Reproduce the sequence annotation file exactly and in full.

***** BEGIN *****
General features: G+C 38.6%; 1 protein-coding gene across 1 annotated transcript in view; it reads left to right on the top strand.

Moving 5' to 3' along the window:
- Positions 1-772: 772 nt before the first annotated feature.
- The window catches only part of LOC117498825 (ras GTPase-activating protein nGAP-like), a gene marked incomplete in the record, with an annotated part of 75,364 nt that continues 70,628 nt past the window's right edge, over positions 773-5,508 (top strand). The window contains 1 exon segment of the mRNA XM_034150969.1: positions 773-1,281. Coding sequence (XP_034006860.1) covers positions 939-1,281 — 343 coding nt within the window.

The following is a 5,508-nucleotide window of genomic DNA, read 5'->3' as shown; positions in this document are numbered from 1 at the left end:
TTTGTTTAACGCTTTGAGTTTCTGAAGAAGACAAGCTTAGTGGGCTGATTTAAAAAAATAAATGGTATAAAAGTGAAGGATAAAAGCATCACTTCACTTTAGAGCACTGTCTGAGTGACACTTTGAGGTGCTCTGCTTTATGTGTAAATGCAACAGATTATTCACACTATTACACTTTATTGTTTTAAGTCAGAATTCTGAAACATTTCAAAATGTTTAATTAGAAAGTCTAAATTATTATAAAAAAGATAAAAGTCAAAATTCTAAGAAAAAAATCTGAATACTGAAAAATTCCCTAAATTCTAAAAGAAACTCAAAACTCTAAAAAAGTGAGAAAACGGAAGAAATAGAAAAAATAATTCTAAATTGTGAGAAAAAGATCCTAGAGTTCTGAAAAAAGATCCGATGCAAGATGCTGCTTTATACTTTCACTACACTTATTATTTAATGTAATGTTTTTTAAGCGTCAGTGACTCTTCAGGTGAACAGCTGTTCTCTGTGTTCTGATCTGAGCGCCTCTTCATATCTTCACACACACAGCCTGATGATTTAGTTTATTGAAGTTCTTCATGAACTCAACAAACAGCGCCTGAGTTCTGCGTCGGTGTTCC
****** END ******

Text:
General features: G+C 38.6%; 1 protein-coding gene across 1 annotated transcript in view; it reads left to right on the top strand.

Moving 5' to 3' along the window:
- Positions 1-772: 772 nt before the first annotated feature.
- The window catches only part of LOC117498825 (ras GTPase-activating protein nGAP-like), a gene marked incomplete in the record, with an annotated part of 75,364 nt that continues 70,628 nt past the window's right edge, over positions 773-5,508 (top strand). The window contains 1 exon segment of the mRNA XM_034150969.1: positions 773-1,281. Coding sequence (XP_034006860.1) covers positions 939-1,281 — 343 coding nt within the window.

The following is a 5,508-nucleotide window of genomic DNA, read 5'->3' as shown; positions in this document are numbered from 1 at the left end:
TTTGTTTAACGCTTTGAGTTTCTGAAGAAGACAAGCTTAGTGGGCTGATTTAAAAAAATAAATGGTATAAAAGTGAAGGATAAAAGCATCACTTCACTTTAGAGCACTGTCTGAGTGACACTTTGAGGTGCTCTGCTTTATGTGTAAATGCAACAGATTATTCACACTATTACACTTTATTGTTTTAAGTCAGAATTCTGAAACATTTCAAAATGTTTAATTAGAAAGTCTAAATTATTATAAAAAAGATAAAAGTCAAAATTCTAAGAAAAAAATCTGAATACTGAAAAATTCCCTAAATTCTAAAAGAAACTCAAAACTCTAAAAAAGTGAGAAAACGGAAGAAATAGAAAAAATAATTCTAAATTGTGAGAAAAAGATCCTAGAGTTCTGAAAAAAGATCCGATGCAAGATGCTGCTTTATACTTTCACTACACTTATTATTTAATGTAATGTTTTTTAAGCGTCAGTGACTCTTCAGGTGAACAGCTGTTCTCTGTGTTCTGATCTGAGCGCCTCTTCATATCTTCACACACACAGCCTGATGATTTAGTTTATTGAAGTTCTTCATGAACTCAACAAACAGCGCCTGAGTTCTGCGTCGGTGTTCC